Thanks to some scraps of DNA and a lot of scientific ingenuity there’s hope that some long-extinct creatures may walk the Earth again.
Best Suited For De-Extinction
Ever wish you could have a pet dodo to keep your budgie company while you’re at work? It might be able to happen. Big emphasis on the “might” part of the equation, however.
University of California, Santa Barbara ecologists have been looking into what animals would best be suited for de-extinction, whether it might be from genetic engineering, cloning, or dabbling with CRISPR advancements.
The concept of de-evolution isn’t exactly new–scientists did manage to bring back an extinct species, the Pyrenean ibex, thanks to a common goat surrogate mother. The offspring survived only seven minutes due to genetic issues with its lungs.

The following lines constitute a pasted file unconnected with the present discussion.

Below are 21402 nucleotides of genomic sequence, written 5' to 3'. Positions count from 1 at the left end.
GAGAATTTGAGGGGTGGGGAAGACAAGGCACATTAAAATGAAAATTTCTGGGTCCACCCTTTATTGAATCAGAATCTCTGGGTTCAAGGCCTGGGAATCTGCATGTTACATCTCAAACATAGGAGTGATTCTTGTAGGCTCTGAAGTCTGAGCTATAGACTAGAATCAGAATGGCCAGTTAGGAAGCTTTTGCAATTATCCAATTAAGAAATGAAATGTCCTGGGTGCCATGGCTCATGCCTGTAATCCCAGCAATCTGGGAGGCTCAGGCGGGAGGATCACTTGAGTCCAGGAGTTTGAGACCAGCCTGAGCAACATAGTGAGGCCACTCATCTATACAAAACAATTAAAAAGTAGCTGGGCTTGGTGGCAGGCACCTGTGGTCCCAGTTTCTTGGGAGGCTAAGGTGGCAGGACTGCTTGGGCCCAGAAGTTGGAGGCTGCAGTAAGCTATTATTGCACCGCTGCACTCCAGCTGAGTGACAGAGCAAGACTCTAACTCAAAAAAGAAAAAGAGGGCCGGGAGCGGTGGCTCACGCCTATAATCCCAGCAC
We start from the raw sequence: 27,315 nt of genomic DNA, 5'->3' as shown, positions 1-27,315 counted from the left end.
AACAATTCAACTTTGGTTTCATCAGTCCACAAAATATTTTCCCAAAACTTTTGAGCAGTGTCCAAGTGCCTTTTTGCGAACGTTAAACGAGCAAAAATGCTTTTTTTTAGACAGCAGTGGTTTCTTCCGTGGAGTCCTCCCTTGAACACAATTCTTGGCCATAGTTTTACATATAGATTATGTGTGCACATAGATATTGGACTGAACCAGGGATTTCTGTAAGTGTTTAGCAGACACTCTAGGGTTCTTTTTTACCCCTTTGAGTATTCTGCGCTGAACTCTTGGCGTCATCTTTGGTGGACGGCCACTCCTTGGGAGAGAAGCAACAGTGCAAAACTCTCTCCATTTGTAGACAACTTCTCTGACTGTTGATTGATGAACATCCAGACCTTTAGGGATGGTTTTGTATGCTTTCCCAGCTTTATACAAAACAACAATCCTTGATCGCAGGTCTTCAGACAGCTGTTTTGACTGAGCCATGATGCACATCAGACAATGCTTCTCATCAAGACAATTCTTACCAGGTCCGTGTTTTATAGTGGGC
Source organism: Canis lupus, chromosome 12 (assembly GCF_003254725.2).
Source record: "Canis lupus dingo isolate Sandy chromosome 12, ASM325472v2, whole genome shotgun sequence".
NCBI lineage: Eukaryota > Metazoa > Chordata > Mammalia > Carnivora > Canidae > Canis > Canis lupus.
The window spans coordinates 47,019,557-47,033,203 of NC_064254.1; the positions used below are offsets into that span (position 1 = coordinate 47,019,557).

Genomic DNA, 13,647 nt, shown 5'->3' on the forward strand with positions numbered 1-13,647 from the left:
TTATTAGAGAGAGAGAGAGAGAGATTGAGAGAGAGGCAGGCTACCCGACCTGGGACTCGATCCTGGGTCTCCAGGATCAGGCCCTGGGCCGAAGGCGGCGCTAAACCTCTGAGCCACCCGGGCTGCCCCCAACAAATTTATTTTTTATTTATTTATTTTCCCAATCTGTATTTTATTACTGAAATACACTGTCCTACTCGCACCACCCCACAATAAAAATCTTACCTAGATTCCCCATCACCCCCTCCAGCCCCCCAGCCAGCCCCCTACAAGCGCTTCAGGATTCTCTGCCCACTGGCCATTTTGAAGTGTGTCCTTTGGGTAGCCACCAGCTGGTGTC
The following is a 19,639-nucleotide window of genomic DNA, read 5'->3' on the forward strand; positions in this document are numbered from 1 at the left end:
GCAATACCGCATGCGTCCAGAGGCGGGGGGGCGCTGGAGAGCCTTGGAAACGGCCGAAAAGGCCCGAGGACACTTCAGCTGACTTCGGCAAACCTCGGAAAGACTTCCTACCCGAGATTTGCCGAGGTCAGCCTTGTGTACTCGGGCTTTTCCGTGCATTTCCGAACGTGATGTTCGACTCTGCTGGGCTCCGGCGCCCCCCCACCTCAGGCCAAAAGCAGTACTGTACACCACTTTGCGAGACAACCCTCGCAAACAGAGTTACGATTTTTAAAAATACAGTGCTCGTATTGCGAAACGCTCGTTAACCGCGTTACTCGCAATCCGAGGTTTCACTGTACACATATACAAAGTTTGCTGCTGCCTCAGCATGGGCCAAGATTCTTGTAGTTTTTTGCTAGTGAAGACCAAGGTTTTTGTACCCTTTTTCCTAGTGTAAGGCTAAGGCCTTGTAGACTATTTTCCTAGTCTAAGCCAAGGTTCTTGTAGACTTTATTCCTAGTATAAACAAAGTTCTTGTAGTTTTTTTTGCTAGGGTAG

10. The Dodo
What scientists like to call it: Raphus cucullatus
From the time of its discovery on the island of Mauritius in 1598 by Dutch explorers to the day the last surviving member Raphus cucullatus took its final breath, the flightless dodo lasted only 80 years.
New Visitors to Mauritius
Being stuck on an island in the middle of the Indian Ocean with not many worldly experiences to its credit didn’t exactly help the dodo’s situation when people finally spotted the species — especially when those people happened to be armed and hungry.
Even once the new visitors to Mauritius realized the dodo tasted lousy, the 20 kilogram (44 pound) dodo, not having any natural predators of its own, was wiped out by the foreign animals that hitched a ride with the humans.